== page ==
Review: “The Room of Fear”, William Hope Hodgson, 1996.
Douglas A. Anderson suspects this was one of the first stories Hodgson wrote, and it was not published in his own time.
In some ways this is, with its giant spectral hands haunting a room, reminiscent of certain Carnacki tales (particularly “The Gateway of the Monster” and “The Whistling Room”) though this is not an occult detective story.
The protagonist, Willie Johnson, is eight and terrified to sleep in the night nursery alone. His mother says, and she seems to mean it, she would rather have a dead child than a cowardly one.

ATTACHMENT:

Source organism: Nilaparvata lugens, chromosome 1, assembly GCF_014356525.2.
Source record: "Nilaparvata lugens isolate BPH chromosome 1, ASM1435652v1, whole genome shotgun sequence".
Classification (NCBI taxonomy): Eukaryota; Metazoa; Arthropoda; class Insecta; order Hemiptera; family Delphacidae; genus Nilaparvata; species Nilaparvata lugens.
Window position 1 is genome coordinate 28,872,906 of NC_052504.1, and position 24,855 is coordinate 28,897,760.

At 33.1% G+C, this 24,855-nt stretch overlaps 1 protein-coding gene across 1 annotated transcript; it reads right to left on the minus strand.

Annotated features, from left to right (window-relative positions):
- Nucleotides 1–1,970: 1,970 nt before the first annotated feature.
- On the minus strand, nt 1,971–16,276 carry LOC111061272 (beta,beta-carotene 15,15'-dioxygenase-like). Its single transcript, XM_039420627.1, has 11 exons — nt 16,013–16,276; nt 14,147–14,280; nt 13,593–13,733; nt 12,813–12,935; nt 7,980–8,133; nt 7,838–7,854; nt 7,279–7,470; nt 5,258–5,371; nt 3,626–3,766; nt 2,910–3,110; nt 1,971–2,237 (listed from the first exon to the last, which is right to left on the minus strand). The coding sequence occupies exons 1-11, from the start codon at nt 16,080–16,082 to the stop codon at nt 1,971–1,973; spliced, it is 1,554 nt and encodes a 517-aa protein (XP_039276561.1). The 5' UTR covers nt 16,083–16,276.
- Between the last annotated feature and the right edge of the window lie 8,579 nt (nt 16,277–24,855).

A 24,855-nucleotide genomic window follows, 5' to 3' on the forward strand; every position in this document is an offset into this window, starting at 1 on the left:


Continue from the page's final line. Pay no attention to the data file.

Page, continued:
About a third of the way through the story, Hodgson switches from past to present tense.
Even after seeing the spectral hands in the nursery, Willie resolves to be brave, to lie terrified in the bed at night. But, when they seem to touch his face, he screams and goes catatonic.
The story concludes three years later. Willie is about to be let out of a mental asylum. He has recovered. His mother is now more sympathetic to being affected by fear, and no one uses the nursery any more.